At this juncture the eschatological signs witness the great event that has just happened. The tearing of the veil of the sanctuary, while perhaps physically caused by the earthquake, is surely understood as a symbol of the opening of access to God through the death of Jesus. In the light of Jesus’ words about the coming destruction of the temple the tearing of the curtain may also be seen as a foreshadowing of the more drastic events to come in 70 ad.
As to the resurrection of the saints from their tombs, France (1989, p.406-7) writes:
Apart from perhaps explaining how the curtain came to be torn, the earthquake is presented as the means by which the tombs were opened. In the Old Testament an earthquake is a symbol of God’s mighty acts (e.g. Judg. 5:4; Ps. 114:7–8), especially in judgment (e.g. Joel 3:16; Nah. 1:5–6). This extraordinary sequel to the earthquake is nowhere else recorded outside Matthew. Jewish theology had developed from such passages as Isaiah 26:19 and Daniel 12:2 a belief in a bodily resurrection in the last days (Ezek. 37:1–14 was interpreted of that eschatological resurrection, and the words used here suggest that Matthew had that passage particularly in mind), and John 5:25–29 records Jesus as teaching that ‘the hour is coming, and now is’ when this hope would be fulfilled through his agency. This account therefore presents that belief in concrete form, apparently as the result of Jesus’ death. After his resurrection, however, unless it represents an unexplained delay of two days between the rising of the saints and their arrival in the holy city, perhaps suggests that Matthew has not recorded these events in strict ‘chronological’ order, and that the rising of the saints is seen as the sequel not so much to Jesus’ death as to his resurrection, thus reflecting the view ‘that Jesus’ resurrection was the beginning of the general resurrection at the end of time’, a view picked up in e.g. 1 Corinthians 15:20ff. The saints are presumably the people of God in the Old Testament, those who according to Hebrews 11 all died ‘in faith’ looking forward to resurrection to a better life (Heb. 11:13–16, 35, 39–40); through Jesus that hope now comes to fruition. The theological significance of this event is therefore important for Matthew’s analysis of the meaning of Christ’s death; it was, in any case, a unique occurrence and is not to be judged by the canons of ‘normal’ experience.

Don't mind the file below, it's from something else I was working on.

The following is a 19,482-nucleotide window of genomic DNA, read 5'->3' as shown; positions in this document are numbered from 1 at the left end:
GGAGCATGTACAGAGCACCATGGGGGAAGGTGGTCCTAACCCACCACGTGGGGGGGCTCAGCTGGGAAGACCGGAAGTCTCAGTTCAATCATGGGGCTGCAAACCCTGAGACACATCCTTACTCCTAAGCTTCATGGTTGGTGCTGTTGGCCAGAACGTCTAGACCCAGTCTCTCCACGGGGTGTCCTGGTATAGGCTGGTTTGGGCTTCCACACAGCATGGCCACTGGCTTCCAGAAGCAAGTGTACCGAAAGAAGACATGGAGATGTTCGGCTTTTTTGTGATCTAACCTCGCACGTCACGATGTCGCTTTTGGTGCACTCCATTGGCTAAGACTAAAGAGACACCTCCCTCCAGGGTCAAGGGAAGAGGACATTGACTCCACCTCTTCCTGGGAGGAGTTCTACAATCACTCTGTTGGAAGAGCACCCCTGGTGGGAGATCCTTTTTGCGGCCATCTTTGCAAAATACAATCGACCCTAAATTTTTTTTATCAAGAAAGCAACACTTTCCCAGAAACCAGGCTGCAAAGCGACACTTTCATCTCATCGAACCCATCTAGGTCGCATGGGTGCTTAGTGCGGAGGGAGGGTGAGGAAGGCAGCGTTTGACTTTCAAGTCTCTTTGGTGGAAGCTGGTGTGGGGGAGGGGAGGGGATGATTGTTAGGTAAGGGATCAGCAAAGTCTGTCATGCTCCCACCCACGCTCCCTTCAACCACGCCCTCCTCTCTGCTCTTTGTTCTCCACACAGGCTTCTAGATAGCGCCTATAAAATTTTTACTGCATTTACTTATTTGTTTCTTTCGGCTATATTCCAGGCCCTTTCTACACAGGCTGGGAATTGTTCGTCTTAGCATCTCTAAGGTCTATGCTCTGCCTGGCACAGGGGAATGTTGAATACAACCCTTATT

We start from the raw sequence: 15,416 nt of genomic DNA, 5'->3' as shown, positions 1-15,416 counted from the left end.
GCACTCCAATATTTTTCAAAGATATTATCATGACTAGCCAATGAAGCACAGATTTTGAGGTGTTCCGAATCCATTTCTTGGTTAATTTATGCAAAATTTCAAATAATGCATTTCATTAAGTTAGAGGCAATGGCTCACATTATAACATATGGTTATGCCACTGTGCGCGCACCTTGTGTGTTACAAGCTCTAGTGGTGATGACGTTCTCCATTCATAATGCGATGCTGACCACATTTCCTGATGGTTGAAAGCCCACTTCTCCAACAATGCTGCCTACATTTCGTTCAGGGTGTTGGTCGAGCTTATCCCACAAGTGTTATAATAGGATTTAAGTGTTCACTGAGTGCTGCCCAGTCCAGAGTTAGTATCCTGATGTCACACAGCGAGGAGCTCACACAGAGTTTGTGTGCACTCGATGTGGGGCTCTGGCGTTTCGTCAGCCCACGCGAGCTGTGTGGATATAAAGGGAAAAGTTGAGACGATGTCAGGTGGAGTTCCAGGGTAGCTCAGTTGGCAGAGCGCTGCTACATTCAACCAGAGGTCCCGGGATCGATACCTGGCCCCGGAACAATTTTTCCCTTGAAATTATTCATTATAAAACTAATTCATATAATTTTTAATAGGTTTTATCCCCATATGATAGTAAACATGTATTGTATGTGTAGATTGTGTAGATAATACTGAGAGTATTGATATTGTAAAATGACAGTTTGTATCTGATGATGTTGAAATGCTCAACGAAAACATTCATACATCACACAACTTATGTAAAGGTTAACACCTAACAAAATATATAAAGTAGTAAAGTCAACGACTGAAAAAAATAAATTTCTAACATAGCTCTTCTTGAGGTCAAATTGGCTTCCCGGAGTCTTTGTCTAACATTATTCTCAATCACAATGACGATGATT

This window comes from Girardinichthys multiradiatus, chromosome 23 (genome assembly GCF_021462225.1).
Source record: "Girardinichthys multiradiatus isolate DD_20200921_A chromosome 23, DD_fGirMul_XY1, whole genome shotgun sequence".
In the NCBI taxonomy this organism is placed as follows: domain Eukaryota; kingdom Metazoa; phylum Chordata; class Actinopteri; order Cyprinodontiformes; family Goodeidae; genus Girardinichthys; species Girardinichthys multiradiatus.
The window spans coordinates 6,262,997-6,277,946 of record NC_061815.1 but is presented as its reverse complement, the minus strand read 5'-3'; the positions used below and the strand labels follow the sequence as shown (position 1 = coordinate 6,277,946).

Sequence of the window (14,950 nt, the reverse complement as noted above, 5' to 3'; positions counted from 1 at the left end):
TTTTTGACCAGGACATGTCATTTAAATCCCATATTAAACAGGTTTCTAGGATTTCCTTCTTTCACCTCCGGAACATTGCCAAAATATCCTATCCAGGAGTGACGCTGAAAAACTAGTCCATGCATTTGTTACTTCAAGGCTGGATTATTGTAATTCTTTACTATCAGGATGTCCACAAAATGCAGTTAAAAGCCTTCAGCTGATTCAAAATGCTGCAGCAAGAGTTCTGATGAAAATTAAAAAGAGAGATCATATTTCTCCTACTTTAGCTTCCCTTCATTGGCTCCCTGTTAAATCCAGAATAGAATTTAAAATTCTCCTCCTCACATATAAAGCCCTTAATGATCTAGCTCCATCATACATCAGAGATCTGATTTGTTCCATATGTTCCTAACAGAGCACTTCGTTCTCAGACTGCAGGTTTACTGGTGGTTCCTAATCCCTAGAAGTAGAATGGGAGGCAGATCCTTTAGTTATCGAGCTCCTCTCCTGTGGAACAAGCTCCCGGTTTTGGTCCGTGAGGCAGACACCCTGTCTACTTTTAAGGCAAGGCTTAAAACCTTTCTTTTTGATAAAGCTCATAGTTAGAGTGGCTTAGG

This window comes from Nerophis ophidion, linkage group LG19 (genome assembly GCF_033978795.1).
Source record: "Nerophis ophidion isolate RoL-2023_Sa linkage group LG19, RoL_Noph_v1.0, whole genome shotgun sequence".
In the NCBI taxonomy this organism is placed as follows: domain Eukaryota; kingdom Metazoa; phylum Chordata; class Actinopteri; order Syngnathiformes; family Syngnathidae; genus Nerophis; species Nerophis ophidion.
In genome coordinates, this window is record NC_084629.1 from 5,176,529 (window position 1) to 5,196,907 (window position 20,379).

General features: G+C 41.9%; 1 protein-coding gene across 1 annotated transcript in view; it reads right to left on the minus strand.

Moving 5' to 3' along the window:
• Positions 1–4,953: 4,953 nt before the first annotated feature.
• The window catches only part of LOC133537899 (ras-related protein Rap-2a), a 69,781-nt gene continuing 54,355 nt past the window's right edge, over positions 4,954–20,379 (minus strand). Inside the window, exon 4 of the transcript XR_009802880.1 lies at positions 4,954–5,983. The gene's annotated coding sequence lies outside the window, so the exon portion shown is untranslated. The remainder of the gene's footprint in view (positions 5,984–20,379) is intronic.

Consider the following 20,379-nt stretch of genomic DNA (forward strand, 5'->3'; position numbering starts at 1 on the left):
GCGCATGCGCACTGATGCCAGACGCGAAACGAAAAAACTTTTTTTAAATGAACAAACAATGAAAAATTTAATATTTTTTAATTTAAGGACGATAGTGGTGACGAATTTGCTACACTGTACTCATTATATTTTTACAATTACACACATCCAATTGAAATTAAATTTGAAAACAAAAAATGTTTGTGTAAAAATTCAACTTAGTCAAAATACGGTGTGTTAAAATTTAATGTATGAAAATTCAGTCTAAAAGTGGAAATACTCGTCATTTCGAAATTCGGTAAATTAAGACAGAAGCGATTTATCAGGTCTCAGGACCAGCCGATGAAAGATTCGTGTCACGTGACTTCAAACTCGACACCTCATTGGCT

The effect of these signs is profound. The soldiers are converted and presage the first of the Gentiles who will believe: “Truly, this was the Son of God!”